94-year-old Nazi guard is now on trial in connection with some of the camp's 60,000 deaths
Prosecutors allege that Johann Rehbogen stood guard while people were killed. There were deadly injections, starvation, and gunshots. Rehbogen claims he did not know what was going on.
Rehbogen, 94. admitted to serving in a Nazi concentration camp while World War II went on in Germany. He was an SS soldier from 1942 to 1944 and guarded the Stutthof death camp in Gdansk, Poland.
According to Spokesman, no evidence connects Rehbogen to a particular crime. Regardless, prosecutors argue that his position makes him an accessory to hundreds of deaths.
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However, Rehbogen insists he was unaware of the murders and did not take part in any. His rank during his time at Stutthof was equivalent to a specialist in the US Army or a corporal in the British Army.
With that in mind, prosecutor Andreas Brendel said:
“As a guard, he was necessarily informed about these killings. And it is our contention that the camp was not so large that he couldn’t look around from a watchtower and see clearly what was happening there.”
In explicit detail, he said that "anyone who heard the screams from outside the gas chamber would have known that people were fighting for their lives."
Prisoners were killed using gas chambers. Some were injected with phenol to their hearts, others were put outside in the winter air without clothes so as to die of exposure.
Andreas Tinkl, Rehbogen's attorney, said that his client would give a statement at the Muenster state court. The trial, set to go on until January, is running on no more than two-hour periods.
The man's age and health were the main reasons for shortening the trial. Since Rehbogen's age was below 21 when he was a guard, the state is trying him in juvenile court. Rehbegon now lives in Borker, a western municipality near the Dutch border.
Head Nazi h unter of The Simon Wiesenthal Center made the remarks that:
"The passage of time in no way diminishes the guilt of Holocaust perpetrators and old age should not afford protection to those who committed such heinous crimes."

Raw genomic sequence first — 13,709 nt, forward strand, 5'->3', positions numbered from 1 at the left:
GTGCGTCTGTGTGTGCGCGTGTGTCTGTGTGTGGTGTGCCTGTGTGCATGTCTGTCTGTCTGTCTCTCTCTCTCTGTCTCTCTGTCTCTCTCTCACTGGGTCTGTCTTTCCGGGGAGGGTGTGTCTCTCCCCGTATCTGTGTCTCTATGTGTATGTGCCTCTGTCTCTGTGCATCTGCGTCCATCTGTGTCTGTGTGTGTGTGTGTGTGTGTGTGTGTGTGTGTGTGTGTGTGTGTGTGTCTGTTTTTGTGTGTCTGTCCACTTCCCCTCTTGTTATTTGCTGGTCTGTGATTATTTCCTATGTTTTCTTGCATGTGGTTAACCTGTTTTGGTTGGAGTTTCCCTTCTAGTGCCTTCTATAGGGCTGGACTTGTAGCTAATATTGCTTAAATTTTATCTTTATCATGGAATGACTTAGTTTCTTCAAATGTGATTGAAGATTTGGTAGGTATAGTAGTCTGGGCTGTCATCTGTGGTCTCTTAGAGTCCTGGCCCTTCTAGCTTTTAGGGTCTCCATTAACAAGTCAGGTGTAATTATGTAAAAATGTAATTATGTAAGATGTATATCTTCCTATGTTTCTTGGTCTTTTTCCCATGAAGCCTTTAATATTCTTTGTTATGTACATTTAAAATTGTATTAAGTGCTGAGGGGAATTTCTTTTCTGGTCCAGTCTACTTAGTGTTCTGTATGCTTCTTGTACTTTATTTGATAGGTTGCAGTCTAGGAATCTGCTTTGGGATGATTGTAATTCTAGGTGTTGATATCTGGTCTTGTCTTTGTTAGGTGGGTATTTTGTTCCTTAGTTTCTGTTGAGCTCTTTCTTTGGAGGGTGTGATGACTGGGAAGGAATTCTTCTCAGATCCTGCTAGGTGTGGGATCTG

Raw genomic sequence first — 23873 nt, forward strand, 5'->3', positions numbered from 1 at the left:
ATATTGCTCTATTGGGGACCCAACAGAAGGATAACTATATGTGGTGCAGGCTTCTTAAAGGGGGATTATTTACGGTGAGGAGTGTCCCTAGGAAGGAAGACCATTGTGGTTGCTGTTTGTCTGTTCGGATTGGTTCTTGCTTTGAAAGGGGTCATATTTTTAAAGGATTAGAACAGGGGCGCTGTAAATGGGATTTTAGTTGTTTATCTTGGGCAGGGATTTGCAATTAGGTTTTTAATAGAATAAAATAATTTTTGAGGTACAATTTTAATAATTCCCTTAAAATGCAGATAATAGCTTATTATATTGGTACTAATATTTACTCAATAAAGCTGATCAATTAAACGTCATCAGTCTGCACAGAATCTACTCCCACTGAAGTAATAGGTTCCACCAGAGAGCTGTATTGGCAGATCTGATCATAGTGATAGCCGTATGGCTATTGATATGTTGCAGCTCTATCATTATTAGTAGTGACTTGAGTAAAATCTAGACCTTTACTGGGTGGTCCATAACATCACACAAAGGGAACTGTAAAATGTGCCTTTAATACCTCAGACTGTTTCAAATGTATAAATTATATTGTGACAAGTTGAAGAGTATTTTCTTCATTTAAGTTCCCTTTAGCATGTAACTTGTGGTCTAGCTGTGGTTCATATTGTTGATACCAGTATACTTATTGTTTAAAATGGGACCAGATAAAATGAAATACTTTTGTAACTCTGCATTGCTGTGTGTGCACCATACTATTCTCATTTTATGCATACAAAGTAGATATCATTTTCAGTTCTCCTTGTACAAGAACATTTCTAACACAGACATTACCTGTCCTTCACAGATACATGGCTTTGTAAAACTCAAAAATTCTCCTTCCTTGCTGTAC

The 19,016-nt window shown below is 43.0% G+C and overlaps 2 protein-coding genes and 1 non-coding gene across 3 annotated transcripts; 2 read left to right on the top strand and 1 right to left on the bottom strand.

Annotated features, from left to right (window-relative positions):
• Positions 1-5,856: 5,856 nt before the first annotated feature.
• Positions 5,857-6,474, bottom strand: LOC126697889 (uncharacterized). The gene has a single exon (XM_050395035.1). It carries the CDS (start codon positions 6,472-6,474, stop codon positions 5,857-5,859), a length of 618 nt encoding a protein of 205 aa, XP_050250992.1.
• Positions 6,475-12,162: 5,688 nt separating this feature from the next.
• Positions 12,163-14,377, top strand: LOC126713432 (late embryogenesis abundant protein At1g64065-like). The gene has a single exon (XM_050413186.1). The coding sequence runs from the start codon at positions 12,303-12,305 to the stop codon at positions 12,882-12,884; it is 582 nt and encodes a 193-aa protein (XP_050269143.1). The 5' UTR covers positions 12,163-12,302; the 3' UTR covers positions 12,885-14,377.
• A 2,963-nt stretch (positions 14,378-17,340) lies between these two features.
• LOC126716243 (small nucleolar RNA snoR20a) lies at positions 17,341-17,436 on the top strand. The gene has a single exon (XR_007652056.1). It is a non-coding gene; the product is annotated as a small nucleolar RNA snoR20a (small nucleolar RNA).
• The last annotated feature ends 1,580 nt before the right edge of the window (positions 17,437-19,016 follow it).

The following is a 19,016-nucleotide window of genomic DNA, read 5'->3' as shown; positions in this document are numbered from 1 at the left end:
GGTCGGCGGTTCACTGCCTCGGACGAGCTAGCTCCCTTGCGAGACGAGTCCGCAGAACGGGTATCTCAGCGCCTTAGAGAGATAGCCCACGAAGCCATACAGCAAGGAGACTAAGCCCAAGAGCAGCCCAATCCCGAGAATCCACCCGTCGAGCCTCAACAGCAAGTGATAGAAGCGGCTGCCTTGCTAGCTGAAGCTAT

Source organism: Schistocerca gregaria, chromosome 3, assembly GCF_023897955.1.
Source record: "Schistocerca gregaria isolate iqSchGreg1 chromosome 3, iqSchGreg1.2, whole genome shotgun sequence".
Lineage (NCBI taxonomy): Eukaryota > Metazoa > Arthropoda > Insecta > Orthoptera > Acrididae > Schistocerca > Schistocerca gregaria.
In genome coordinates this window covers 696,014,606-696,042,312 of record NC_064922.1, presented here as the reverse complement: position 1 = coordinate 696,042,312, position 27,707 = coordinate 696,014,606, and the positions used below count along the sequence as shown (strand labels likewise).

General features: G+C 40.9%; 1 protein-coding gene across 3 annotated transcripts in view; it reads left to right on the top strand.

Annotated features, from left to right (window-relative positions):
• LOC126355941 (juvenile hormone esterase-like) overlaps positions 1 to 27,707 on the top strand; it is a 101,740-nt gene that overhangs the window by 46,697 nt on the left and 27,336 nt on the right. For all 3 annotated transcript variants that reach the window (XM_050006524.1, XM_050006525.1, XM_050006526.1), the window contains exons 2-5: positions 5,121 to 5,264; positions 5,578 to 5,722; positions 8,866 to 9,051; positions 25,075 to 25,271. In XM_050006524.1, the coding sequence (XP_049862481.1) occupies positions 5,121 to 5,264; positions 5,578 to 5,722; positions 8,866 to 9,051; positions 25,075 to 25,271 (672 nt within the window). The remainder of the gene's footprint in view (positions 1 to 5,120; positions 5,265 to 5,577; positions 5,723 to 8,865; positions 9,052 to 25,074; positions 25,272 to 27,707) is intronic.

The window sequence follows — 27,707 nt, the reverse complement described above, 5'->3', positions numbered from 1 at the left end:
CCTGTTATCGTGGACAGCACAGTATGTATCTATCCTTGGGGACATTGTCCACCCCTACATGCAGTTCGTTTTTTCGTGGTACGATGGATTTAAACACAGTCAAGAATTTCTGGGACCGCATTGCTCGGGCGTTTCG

This is reflected by the number of open cases against war criminals. Victims' relatives are also stepping in as co-plaintiffs where required to get justice.
In Rehbogen's case, he is the first to be prosecuted as a concentration camp guard as opposed to a death camp guard.
Back in August 2018, a 95-year-old former SS member was deported from the US after spending 25 years avoiding justice.
Jakiw Palij was sent to Germany after admitting to his involvement in a concentration camp as a guard. He also claimed he was not aware of the killings.
A more positive story regarding the Holocaust came when a reunion took place in March 2018.
Eliahu Pietruszka thought he had lost his entire family in the war. He did lose his parents and one of his twin brothers.
Source: YouTube/ euronews
But, unbeknownst to Eliahu, his twin brother named Volf survived. Sadly, he passed away at 88. But a cousin in Canada reached out to Eliahu's grandson.
She let them know that Volf had had a son named Alexandre. Eliahu contacted him and uncle and nephew finally met.
“I have waited 70 years to see you. 70 years! You are a copy of your father,” Eliahu told his nephew. He went back to his home in Israel with his heart fuller than it had been in 70 years.
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